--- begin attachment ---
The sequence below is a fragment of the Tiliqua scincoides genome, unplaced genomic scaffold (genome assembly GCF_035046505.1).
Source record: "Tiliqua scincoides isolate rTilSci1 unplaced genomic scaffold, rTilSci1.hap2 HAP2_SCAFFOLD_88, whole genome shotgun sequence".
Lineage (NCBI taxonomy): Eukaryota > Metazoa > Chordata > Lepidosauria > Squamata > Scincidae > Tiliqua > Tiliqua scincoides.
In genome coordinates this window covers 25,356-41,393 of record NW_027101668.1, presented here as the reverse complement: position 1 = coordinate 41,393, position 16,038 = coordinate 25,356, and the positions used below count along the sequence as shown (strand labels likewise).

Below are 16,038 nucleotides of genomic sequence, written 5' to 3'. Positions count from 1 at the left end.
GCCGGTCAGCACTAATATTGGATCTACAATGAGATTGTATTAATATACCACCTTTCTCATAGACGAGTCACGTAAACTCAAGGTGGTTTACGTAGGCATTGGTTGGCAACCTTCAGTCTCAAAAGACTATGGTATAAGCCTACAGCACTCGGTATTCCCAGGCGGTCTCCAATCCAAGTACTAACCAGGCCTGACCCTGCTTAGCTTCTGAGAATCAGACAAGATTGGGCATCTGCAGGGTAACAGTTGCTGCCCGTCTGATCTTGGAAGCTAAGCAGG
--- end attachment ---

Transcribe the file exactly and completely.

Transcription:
The sequence below is a fragment of the Tiliqua scincoides genome, unplaced genomic scaffold (genome assembly GCF_035046505.1).
Source record: "Tiliqua scincoides isolate rTilSci1 unplaced genomic scaffold, rTilSci1.hap2 HAP2_SCAFFOLD_88, whole genome shotgun sequence".
Lineage (NCBI taxonomy): Eukaryota > Metazoa > Chordata > Lepidosauria > Squamata > Scincidae > Tiliqua > Tiliqua scincoides.
In genome coordinates this window covers 25,356-41,393 of record NW_027101668.1, presented here as the reverse complement: position 1 = coordinate 41,393, position 16,038 = coordinate 25,356, and the positions used below count along the sequence as shown (strand labels likewise).

Below are 16,038 nucleotides of genomic sequence, written 5' to 3'. Positions count from 1 at the left end.
GCCGGTCAGCACTAATATTGGATCTACAATGAGATTGTATTAATATACCACCTTTCTCATAGACGAGTCACGTAAACTCAAGGTGGTTTACGTAGGCATTGGTTGGCAACCTTCAGTCTCAAAAGACTATGGTATAAGCCTACAGCACTCGGTATTCCCAGGCGGTCTCCAATCCAAGTACTAACCAGGCCTGACCCTGCTTAGCTTCTGAGAATCAGACAAGATTGGGCATCTGCAGGGTAACAGTTGCTGCCCGTCTGATCTTGGAAGCTAAGCAGG